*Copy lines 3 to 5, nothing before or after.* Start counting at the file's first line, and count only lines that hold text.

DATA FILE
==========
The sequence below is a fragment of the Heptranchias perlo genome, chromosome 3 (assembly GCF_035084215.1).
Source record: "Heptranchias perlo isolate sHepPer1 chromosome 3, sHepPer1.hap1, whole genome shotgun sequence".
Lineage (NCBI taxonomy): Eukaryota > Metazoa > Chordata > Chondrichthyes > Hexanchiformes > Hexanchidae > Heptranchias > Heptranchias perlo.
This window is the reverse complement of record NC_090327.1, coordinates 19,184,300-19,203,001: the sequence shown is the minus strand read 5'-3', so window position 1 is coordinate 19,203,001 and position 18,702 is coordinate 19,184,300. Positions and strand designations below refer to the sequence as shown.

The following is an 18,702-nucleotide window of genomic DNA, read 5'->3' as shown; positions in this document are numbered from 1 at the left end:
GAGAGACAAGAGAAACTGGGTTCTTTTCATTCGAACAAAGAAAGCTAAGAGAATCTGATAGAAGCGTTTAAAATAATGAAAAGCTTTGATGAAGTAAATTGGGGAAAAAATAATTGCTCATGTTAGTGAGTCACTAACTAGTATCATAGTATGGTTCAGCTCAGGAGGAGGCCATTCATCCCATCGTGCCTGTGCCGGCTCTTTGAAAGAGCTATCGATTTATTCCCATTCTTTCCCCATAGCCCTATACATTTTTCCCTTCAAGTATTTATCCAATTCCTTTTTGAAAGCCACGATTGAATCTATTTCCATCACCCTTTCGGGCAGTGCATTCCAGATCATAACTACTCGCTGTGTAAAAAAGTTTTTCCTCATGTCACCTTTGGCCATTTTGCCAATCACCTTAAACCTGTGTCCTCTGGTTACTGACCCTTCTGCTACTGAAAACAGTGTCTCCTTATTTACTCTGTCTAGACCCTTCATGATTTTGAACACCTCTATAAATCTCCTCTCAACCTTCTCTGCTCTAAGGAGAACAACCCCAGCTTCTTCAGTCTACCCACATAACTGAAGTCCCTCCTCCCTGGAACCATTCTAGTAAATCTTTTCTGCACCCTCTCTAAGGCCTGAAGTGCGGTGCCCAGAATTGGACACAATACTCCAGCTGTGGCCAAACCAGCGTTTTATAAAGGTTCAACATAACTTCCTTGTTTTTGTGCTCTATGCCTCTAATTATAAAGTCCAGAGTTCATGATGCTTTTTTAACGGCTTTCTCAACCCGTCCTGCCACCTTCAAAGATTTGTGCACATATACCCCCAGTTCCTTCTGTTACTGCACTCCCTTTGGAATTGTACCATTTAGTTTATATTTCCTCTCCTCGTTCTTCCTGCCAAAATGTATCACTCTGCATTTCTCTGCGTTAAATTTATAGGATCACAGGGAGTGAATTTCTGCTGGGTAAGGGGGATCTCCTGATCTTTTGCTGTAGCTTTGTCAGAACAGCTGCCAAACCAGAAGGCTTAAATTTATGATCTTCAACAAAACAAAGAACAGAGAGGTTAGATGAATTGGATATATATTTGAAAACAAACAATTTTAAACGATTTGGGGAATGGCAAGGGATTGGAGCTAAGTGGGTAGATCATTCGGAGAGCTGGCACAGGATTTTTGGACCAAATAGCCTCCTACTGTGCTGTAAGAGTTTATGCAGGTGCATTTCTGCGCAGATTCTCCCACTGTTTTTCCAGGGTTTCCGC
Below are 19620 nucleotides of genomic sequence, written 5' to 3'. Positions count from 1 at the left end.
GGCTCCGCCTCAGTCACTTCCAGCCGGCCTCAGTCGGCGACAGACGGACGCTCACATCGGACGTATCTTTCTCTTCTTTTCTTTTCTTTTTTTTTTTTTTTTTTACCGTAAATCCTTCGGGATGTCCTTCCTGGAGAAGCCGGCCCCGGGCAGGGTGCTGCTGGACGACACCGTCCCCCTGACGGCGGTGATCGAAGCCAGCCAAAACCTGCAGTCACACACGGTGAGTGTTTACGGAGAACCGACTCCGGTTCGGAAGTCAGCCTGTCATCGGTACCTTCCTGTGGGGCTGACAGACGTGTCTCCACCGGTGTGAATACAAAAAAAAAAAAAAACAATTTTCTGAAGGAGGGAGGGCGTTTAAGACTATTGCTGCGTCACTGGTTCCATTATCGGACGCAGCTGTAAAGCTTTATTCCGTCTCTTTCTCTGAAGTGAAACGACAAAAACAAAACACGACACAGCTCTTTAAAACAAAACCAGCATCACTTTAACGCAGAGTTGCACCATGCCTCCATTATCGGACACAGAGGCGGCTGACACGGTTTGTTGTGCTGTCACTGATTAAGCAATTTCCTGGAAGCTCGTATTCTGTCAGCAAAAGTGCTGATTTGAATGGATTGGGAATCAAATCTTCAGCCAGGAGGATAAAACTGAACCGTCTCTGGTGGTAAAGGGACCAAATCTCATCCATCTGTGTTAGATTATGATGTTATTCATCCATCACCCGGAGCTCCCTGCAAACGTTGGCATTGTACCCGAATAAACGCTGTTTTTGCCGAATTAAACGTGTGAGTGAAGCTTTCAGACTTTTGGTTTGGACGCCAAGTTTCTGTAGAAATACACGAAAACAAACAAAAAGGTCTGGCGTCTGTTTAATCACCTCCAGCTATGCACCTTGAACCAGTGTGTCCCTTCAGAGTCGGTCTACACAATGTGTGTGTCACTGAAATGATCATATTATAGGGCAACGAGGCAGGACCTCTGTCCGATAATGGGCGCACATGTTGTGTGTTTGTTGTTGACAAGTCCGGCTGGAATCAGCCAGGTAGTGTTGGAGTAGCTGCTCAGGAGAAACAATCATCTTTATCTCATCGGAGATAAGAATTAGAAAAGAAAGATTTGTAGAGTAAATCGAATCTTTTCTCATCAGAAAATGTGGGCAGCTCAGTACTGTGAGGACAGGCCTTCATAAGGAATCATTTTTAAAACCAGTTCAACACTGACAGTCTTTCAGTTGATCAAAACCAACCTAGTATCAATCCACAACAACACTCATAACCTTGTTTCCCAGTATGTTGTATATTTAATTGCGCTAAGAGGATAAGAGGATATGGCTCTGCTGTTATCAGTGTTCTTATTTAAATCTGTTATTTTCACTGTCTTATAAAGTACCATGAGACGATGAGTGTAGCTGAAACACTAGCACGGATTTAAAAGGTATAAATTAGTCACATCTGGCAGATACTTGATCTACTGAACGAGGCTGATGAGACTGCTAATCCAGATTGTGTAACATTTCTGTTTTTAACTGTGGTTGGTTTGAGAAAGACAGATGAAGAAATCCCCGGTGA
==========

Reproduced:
Lineage (NCBI taxonomy): Eukaryota > Metazoa > Chordata > Chondrichthyes > Hexanchiformes > Hexanchidae > Heptranchias > Heptranchias perlo.
This window is the reverse complement of record NC_090327.1, coordinates 19,184,300-19,203,001: the sequence shown is the minus strand read 5'-3', so window position 1 is coordinate 19,203,001 and position 18,702 is coordinate 19,184,300. Positions and strand designations below refer to the sequence as shown.

The following is an 18,702-nucleotide window of genomic DNA, read 5'->3' as shown; positions in this document are numbered from 1 at the left end: